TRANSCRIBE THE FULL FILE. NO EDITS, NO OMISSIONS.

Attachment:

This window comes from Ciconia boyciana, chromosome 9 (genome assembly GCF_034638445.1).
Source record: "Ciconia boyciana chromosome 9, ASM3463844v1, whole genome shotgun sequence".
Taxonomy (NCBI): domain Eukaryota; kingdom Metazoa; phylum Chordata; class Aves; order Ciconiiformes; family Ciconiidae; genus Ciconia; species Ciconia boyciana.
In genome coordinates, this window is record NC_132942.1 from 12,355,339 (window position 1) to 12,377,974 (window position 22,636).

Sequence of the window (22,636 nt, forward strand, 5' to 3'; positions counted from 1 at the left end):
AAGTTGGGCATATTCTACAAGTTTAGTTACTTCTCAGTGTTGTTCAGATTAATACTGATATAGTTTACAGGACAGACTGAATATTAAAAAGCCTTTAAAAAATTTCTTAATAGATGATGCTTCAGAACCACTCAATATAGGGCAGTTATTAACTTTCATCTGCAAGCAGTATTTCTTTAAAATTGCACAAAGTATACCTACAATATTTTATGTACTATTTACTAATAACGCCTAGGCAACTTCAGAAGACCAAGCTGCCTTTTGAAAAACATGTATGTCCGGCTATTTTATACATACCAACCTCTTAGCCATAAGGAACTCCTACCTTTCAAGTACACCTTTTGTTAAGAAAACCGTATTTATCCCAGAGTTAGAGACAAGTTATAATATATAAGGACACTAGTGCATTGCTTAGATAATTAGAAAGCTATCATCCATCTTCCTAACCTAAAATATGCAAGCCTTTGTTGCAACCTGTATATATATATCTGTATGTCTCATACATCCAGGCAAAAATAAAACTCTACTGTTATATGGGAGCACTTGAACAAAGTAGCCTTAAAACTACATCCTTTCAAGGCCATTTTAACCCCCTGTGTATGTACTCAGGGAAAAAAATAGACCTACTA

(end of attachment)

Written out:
This window comes from Ciconia boyciana, chromosome 9 (genome assembly GCF_034638445.1).
Source record: "Ciconia boyciana chromosome 9, ASM3463844v1, whole genome shotgun sequence".
Taxonomy (NCBI): domain Eukaryota; kingdom Metazoa; phylum Chordata; class Aves; order Ciconiiformes; family Ciconiidae; genus Ciconia; species Ciconia boyciana.
In genome coordinates, this window is record NC_132942.1 from 12,355,339 (window position 1) to 12,377,974 (window position 22,636).

Sequence of the window (22,636 nt, forward strand, 5' to 3'; positions counted from 1 at the left end):
AAGTTGGGCATATTCTACAAGTTTAGTTACTTCTCAGTGTTGTTCAGATTAATACTGATATAGTTTACAGGACAGACTGAATATTAAAAAGCCTTTAAAAAATTTCTTAATAGATGATGCTTCAGAACCACTCAATATAGGGCAGTTATTAACTTTCATCTGCAAGCAGTATTTCTTTAAAATTGCACAAAGTATACCTACAATATTTTATGTACTATTTACTAATAACGCCTAGGCAACTTCAGAAGACCAAGCTGCCTTTTGAAAAACATGTATGTCCGGCTATTTTATACATACCAACCTCTTAGCCATAAGGAACTCCTACCTTTCAAGTACACCTTTTGTTAAGAAAACCGTATTTATCCCAGAGTTAGAGACAAGTTATAATATATAAGGACACTAGTGCATTGCTTAGATAATTAGAAAGCTATCATCCATCTTCCTAACCTAAAATATGCAAGCCTTTGTTGCAACCTGTATATATATATCTGTATGTCTCATACATCCAGGCAAAAATAAAACTCTACTGTTATATGGGAGCACTTGAACAAAGTAGCCTTAAAACTACATCCTTTCAAGGCCATTTTAACCCCCTGTGTATGTACTCAGGGAAAAAAATAGACCTACTA